WAKE-UP CALL:By 2020, it is estimated that our daily garbage disposed will be the size of 20 football fields
Based on statistics by the Ministry of Housing and Local Government, by 2020 there will be over 9.1 million tonnes of solid waste disposed yearly, with an estimated population of 36 million people.
The alarming scenario was shared during a recent public awareness talk entitled "Talking Rubbish: No Rubbish (no money) No Talk", in conjunction with the World Environment Day organised by Petaling Jaya City Council.
The National Coordinator from Ministry of Housing and Local Government, Dr Theng Lee Chong, said awareness campaigns would not bear fruit if the public does not minimise waste from the source.
"The public must change their attitudes towards reducing waste for the future generations. They must manage their waste well and enhance the 3R concept of reduce, reuse and recycle," he said.
Theng said that based on his findings, about 50 per cent of solid waste from houses is food waste. However, the percentage of food waste increases to 70 when it arrives at the landfill. Composting of food waste should be done in every municipality to reduce waste at landfills.
"Empty bottles, paper and plastic from the household waste will be taken by scavengers for recycling purposes. But the food waste will remain and it will finally top the percentage of household solid waste in the landfill," he said.
He also advised people to change their thinking that they are helping the scavengers by throwing recyclable items together with their other solid waste into the dustbin.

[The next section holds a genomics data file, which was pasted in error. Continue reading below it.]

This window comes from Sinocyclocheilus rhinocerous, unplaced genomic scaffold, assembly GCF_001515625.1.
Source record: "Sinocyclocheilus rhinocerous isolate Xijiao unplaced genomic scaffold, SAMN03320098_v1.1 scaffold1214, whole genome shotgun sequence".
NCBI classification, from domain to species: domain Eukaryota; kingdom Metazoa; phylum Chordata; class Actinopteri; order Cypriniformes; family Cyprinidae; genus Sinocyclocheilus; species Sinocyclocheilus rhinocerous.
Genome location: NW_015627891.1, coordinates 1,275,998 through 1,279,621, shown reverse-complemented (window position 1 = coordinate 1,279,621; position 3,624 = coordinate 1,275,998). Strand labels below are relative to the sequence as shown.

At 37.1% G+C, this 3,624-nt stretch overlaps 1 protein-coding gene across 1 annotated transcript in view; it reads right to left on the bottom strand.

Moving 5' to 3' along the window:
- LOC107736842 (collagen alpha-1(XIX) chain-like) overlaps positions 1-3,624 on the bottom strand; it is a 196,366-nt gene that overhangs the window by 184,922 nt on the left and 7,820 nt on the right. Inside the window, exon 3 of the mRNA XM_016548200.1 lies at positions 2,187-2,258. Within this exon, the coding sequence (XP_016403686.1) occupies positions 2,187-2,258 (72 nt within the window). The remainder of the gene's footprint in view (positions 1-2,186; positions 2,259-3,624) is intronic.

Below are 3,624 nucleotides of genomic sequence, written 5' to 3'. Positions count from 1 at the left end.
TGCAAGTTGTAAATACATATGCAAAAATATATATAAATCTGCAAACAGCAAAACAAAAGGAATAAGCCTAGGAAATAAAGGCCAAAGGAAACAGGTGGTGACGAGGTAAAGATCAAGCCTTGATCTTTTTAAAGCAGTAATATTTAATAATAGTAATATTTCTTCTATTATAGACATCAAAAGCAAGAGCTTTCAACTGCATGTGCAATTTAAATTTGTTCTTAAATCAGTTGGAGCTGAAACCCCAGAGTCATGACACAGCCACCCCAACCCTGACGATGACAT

"The scavengers at the landfill are exposed to health hazards and other problems. There are reported cases of landfills catching fire. Some landfills are visited by child scavengers and this could be dangerous when mishaps happen ," he said
Theng also cited an example of a Manila dumpsite tragedy in 2000 which claimed the lives of more than 30 scavengers.
There are places in Japan where landfills are banned. Modern incinerators are used to eliminate waste there. Success stories of the use of incinerators to convert waste to energy in developed countries are fine examples which the country can adopt, said Theng.
Industrial waste in the country's landfill are also estimated to be 10 times more than solid waste. With better data management system at council level, the source of the problem can be identified and better industrial waste management system can be implemented.
Theng said based on a source from World Bank in 1999, Japan's population of 127.6 million produced municipal solid waste totaling 42.6 million tonnes. But its industrial waste was at a staggering 389.7 million tonnes.
He also encouraged more good practices among the public such as food separation and composting of food waste.
Theng also supported the Petaling Jaya city council's efforts to set up the food bank which will help channel access edible processed food from hotels and restaurants, instead of being dumped into the landfill.
"Let's try to turn waste into wealth. It is possible," he said.
Petaling Jaya city council's Director of Environment and Health Dr Chithradavi Vadivellu said the average council waste is 450 tonnes daily with an average waste of 0.7kg per person. She said it is higher than the national average of 0.5kg per person. This could be due to the higher standard of living and non-proper waste management system.
"I hope that with talks like these, the public will place greater importance on practising the 3Rs," she said.
Chitra added that the council now sees fewer public complaints on domestic waste collection. Still, the bulk waste and garden waste problems remain.